For the love of money is a root of all sorts of evil, and some by longing for it have wandered away from the faith, and pierced themselves with many a pang.  I Tim. 6:10

The only way we can have extra money in our possession, and be happy, is to be stewards over it.  If we try to possess money it will possess us.  Let us be as wise as the dishonest steward.  First we must be fully convinced that our present position will fail.  Then we will want to use our remaining time as a steward to gain what Jesus is preparing for us.  Some of us may not have much worldly possession over which to be stewards.  Ours may not be as great as some but we have something in our charge (Luke 19:20-27).  Little or great, the principle still applies.  We are all equally responsible to use what we have been given by God to use in His mission on earth.  What we have in our hands is His.  Our possessions are in heaven (Luke 16:12; I Pet. 1:4).

He who is faithful in a very little thing is faithful also in much; and he who is unrighteous in a very little thing is unrighteous also in much.   Luke 16:10.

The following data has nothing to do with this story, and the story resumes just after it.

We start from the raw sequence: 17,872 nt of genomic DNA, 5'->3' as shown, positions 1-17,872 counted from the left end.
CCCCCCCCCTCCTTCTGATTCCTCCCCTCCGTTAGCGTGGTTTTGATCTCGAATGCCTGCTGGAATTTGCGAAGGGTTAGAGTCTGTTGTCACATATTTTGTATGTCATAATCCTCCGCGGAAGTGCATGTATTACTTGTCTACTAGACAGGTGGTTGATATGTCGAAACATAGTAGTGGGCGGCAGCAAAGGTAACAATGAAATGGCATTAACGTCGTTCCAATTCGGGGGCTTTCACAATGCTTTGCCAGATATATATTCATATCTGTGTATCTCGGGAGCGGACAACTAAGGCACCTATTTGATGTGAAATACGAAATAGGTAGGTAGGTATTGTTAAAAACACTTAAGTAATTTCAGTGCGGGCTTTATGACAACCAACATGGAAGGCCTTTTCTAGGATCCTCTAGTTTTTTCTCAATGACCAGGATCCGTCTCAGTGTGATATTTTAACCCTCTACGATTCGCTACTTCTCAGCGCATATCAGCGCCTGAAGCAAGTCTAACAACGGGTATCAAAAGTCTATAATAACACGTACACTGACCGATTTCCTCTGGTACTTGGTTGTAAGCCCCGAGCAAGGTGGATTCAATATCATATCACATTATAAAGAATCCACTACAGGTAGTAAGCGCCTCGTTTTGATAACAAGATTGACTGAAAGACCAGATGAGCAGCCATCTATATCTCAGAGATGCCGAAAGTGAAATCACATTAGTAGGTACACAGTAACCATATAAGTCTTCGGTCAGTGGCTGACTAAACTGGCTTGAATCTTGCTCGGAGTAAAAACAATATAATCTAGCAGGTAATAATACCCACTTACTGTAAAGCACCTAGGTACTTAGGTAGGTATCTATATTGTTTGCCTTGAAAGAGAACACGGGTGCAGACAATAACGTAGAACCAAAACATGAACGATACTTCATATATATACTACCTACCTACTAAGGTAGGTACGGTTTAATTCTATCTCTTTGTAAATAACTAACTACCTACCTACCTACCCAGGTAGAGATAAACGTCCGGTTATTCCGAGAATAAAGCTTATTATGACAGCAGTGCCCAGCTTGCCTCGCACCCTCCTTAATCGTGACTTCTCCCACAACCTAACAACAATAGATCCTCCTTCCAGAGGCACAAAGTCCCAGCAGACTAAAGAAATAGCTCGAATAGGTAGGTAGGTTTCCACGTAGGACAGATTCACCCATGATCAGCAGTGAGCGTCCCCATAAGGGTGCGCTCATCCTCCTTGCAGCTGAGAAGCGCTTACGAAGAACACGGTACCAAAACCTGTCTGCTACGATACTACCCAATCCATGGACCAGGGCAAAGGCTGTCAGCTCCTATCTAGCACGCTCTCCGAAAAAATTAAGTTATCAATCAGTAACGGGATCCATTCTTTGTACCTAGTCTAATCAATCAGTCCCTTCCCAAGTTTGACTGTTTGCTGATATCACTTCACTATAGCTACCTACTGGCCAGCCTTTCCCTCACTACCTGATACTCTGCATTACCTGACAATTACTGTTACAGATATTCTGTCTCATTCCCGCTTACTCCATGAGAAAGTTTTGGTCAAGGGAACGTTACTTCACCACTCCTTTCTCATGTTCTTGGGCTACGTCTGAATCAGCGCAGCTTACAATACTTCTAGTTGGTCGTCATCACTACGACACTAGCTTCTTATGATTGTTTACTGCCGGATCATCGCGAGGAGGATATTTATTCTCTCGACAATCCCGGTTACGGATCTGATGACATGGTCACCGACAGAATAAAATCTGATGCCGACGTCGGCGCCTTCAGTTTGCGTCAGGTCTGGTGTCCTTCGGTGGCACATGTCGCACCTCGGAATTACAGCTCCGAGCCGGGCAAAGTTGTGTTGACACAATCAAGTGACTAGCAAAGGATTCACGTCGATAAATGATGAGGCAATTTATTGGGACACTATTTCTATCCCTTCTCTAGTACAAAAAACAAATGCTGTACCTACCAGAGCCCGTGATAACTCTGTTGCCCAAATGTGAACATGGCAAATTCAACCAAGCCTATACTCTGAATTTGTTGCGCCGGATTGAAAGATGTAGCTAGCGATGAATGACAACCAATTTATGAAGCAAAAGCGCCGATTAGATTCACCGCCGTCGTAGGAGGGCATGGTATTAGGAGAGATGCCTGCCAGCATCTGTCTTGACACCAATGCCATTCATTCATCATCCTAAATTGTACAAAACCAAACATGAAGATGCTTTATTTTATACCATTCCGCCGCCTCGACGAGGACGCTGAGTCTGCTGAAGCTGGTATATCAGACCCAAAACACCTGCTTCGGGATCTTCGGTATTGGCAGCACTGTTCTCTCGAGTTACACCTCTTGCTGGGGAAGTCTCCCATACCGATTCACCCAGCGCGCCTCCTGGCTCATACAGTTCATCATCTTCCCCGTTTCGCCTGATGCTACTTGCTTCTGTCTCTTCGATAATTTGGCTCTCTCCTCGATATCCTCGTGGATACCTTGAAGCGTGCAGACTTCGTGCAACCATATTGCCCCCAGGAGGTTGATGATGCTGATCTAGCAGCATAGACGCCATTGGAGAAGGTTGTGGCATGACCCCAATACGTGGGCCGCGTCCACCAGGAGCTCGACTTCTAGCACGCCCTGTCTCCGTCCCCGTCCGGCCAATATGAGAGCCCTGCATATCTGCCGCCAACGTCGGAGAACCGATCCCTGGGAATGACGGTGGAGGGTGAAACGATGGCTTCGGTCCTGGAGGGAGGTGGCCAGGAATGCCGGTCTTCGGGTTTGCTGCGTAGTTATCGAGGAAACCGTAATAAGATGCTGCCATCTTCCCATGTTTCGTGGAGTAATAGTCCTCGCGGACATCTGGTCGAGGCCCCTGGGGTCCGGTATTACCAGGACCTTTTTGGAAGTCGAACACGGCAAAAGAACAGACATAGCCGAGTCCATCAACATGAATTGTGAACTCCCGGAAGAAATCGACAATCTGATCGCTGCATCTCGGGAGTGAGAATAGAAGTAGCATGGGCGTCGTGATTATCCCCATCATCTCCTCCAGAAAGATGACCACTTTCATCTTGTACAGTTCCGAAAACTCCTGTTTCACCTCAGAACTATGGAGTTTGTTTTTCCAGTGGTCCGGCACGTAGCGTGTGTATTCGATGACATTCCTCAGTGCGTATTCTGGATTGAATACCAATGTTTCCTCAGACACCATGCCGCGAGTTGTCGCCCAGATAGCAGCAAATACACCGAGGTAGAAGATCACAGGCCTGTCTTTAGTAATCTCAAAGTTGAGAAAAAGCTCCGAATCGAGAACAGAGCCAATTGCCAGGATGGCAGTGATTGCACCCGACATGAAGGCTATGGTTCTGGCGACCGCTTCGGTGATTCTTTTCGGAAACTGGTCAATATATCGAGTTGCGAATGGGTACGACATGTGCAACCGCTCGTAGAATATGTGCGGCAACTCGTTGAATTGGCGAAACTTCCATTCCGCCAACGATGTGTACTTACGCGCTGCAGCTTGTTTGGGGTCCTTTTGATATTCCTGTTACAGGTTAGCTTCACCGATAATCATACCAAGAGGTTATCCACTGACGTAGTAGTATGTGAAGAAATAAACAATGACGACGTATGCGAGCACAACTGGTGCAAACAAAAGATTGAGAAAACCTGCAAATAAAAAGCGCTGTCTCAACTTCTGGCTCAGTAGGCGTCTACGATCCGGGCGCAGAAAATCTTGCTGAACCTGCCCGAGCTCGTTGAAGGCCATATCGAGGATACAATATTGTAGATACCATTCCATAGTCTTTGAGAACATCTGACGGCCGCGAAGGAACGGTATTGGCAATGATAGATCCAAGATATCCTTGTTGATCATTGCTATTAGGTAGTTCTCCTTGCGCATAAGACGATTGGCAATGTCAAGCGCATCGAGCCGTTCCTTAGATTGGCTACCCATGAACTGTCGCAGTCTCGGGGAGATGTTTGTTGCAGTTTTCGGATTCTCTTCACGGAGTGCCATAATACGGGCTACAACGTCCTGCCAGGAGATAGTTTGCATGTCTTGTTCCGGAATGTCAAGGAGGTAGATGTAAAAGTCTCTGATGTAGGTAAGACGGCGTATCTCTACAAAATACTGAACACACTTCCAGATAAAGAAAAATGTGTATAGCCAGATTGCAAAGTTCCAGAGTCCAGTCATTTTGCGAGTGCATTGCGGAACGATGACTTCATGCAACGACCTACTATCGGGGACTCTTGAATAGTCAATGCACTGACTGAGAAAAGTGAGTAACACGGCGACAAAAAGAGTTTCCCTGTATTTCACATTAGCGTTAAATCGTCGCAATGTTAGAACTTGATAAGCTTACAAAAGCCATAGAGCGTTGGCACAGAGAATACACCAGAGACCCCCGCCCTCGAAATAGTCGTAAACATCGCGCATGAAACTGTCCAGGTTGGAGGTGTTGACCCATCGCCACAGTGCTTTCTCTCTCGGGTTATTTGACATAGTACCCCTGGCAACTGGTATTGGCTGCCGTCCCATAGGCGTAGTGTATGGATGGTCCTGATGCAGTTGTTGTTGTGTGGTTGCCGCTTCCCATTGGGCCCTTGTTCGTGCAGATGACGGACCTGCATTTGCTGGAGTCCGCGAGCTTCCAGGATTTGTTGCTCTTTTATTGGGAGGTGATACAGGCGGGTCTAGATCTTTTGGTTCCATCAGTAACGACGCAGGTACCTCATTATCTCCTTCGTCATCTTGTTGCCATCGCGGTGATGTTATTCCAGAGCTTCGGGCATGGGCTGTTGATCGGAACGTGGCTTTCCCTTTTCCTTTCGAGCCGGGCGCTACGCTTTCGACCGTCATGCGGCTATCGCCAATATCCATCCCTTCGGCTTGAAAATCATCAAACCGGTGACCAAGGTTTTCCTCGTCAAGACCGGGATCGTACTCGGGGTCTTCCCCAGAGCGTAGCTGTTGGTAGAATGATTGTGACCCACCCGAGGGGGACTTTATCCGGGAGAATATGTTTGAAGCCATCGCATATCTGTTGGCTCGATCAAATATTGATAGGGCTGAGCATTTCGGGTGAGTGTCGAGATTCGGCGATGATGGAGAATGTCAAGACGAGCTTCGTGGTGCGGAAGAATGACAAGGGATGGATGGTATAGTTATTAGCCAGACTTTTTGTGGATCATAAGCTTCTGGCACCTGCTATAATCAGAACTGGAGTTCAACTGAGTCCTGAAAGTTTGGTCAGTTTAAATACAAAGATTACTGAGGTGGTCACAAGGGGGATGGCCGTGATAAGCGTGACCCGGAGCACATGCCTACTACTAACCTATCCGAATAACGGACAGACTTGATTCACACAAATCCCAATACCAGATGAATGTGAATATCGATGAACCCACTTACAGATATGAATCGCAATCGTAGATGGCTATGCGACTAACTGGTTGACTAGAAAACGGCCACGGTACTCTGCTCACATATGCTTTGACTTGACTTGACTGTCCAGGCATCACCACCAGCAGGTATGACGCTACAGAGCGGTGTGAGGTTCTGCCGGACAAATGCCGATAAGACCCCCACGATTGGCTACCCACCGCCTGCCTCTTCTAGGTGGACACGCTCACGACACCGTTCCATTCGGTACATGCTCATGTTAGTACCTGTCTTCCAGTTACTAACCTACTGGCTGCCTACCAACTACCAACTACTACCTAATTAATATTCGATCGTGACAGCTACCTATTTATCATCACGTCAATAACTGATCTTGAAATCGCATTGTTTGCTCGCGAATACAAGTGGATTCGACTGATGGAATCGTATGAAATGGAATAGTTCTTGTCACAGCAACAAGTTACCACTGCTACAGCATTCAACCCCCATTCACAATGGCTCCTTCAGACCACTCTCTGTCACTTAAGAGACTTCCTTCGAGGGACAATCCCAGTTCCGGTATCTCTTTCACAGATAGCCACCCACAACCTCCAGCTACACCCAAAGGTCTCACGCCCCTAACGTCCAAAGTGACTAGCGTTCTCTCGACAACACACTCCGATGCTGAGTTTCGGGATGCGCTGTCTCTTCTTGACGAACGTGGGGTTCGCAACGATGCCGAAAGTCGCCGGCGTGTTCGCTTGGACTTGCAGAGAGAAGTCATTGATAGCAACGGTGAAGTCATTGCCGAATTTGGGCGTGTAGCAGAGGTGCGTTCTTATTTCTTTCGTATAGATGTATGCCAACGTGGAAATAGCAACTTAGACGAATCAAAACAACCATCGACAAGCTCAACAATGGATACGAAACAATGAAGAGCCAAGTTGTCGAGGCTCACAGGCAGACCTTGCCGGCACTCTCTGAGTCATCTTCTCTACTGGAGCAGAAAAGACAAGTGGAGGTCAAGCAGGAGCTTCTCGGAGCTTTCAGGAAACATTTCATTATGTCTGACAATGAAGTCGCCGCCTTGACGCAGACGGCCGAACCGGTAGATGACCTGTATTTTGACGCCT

Questions for Discussion

  1. Identify the sons of this age and the sons of light.
  2. What is the main point in Jesus’ parable in our text?
  3. What did Jesus recommend about this steward’s life for Christians?
  4. What were the specific attributes of this person that warranted this recommendation?
  5. How does a Christian’s circumstance parallel this dishonest steward?
  6. Why is it a blessing to be warned in advance about the failure of one’s position?
  7. What should Christians do about the failure of our present position?
  8. List some of the spiritual problems that could keep Christians from using mammon to secure our future.
  9. How is a faithful Christian’s inheritance introduced into Jesus’ parable?
  10. How can Christians possess more money than is required for our physical needs and still live a happy life on earth?